In order for people to sell their property to you, they need to trust you.
Whether you’re in commercial or residential investing, whether you’re wholesaling, or an independent flipper, one thing remains true: you need people to trust you in order to do business with you.
It’s that simple, and that difficult.
Here’s what I mean: it’s a relatively simple concept that you need to build a brand that people trust, in order to do well. That’s like saying, “you need to earn much more than you spend to become profitable.” Easily said, not so easily done.
So, how do you actually build trust in your investment brand? Here are a few tips from established investors to help you out.
Put up a solid earnest money deposit, and have proof of funds.
Whenever you’re dealing with money (and a lot of it), trust becomes that much more important. So one way to build trust is to show a prospective seller that you’ve got the money, and that you mean business. Don’t try to fake it till you make it or drag the process on.
Jared is the owner of The Friendly Homebuyer, and says that when it comes to building trust in your brand, “a legit investor will not try and tie a property up with a long inspection, they will put up a reasonable earnest money deposit and they will have proof of funds.”
So make sure that if you’re going to be in investing, you are able to show proof of funds. This will help build trust with the sellers, and show that you’re legitimate in an industry with so many others who are still working to pull the money together.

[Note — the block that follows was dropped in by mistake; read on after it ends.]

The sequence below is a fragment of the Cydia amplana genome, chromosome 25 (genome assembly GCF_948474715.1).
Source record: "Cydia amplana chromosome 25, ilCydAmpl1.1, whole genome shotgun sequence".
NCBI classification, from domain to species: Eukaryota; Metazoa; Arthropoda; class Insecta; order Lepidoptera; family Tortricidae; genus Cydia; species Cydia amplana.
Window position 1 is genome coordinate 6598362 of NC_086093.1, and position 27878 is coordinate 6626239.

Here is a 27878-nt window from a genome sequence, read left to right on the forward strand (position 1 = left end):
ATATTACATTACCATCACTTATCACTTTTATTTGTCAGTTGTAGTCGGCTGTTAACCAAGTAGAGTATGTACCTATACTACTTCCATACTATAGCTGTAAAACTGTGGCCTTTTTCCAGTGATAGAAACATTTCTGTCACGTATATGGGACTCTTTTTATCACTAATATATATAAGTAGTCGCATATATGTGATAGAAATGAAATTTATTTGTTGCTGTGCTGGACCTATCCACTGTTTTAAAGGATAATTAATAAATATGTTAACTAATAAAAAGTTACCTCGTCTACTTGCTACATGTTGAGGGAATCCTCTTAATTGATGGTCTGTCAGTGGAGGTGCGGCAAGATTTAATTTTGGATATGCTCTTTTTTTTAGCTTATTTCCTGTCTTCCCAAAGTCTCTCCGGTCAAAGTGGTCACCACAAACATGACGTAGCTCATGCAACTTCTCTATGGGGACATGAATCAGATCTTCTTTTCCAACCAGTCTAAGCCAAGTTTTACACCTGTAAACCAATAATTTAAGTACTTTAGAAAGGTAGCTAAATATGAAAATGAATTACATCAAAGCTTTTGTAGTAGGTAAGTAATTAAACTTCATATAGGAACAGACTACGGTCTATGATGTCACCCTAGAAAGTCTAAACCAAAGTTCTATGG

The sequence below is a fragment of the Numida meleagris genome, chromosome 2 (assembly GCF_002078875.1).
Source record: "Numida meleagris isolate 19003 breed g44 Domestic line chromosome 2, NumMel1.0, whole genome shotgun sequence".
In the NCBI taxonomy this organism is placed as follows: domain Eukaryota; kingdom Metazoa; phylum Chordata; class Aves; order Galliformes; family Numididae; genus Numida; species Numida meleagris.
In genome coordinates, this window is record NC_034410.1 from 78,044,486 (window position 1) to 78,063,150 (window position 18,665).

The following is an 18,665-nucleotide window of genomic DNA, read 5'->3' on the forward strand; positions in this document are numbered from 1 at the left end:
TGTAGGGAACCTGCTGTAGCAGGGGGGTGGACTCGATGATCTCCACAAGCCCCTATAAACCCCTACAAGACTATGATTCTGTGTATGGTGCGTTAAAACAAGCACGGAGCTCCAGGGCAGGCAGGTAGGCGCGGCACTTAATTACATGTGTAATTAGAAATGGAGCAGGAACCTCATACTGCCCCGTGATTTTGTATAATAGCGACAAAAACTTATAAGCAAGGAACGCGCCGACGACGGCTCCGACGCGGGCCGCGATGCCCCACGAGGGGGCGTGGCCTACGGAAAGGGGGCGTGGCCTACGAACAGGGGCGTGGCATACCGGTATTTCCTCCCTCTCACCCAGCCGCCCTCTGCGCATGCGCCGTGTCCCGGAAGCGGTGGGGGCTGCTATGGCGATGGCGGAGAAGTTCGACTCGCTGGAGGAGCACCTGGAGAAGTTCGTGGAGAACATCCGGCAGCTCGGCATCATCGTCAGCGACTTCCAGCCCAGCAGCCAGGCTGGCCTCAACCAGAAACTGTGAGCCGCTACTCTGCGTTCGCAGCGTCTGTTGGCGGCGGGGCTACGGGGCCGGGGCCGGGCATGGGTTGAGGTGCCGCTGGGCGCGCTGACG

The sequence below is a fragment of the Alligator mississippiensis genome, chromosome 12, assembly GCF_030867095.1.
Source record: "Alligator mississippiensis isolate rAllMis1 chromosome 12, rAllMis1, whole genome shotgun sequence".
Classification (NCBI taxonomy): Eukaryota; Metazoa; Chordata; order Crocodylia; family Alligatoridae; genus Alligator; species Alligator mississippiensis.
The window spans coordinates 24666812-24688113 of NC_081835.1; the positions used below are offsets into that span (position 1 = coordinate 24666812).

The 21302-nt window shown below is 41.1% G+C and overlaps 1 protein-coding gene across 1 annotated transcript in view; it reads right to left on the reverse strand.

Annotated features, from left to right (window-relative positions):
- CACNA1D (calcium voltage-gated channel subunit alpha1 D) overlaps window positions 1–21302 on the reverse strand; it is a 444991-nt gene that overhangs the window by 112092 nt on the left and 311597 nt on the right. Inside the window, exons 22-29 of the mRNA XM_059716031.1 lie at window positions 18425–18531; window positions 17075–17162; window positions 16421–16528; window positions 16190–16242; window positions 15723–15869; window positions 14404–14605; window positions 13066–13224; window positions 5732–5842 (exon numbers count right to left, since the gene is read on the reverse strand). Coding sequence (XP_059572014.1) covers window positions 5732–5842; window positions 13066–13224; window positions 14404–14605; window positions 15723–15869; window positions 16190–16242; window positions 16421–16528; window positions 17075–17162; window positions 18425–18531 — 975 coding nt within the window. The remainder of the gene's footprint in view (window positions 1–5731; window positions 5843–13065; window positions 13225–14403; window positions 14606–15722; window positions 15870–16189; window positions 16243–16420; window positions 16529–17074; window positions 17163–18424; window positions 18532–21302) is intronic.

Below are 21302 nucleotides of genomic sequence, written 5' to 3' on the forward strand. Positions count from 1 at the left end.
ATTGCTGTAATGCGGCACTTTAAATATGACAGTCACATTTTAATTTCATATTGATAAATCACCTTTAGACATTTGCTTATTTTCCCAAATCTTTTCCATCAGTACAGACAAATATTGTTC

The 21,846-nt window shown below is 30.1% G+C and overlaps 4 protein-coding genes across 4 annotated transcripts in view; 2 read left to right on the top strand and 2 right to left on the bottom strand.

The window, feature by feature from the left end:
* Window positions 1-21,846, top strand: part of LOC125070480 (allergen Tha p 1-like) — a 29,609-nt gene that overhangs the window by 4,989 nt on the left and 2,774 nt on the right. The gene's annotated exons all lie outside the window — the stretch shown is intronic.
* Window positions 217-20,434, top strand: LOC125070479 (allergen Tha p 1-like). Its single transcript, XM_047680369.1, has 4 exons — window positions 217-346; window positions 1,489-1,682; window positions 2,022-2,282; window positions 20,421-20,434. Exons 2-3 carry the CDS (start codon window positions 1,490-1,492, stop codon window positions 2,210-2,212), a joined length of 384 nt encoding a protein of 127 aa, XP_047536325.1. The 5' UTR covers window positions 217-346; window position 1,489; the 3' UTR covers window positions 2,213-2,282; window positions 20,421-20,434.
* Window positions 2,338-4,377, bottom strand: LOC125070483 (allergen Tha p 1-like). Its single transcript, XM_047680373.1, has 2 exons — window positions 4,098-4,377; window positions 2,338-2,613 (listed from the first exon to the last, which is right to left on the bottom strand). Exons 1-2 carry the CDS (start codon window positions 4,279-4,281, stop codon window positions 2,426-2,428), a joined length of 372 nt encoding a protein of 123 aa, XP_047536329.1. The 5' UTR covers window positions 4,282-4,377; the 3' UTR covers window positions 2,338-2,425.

Be transparent & seek your client’s good (even if it means you lose a deal).
This one is probably one of the most critical to get right. One of the biggest things to building trust in your brand is to give honest answers, and to genuinely seek the good of the seller, and finally… to be honest when you can (and can’t) help them.
That’s the way Heath, the owner of Elevated Home Buyers, advises you conduct business, “I’m very upfront about what I believe an individual’s house can sell for and about what it would cost for me to fix up. My numbers, of course, have to be conservative given the risk that I take, but when talking to an investor, a homeowner can get a good sense of their nature by the interaction. Good investors first try to understand the problem and offer solutions, even if that doesn’t necessarily involve selling to that investor. I’ve gone and visited homeowners even knowing I couldn’t buy their home, simply to give them advice on their situation. In my experience homeowners who I end up closing with need the advantages I offer, even in the face of other options which could potentially get them more money, but I always make those other options known and explain the positives and negatives of each.”
When you operate your business this way, you build an immense amount of trust. When you can be transparent enough to tell a client, “I’m not the right person to help you reach your goals, “x” type of person would be the one to call,” you build trust. When you tell a client, “here are all your options, and these give you more money, but I offer these values,” and they choose you, they won’t leave feeling deceived, tricked, or taken advantage of.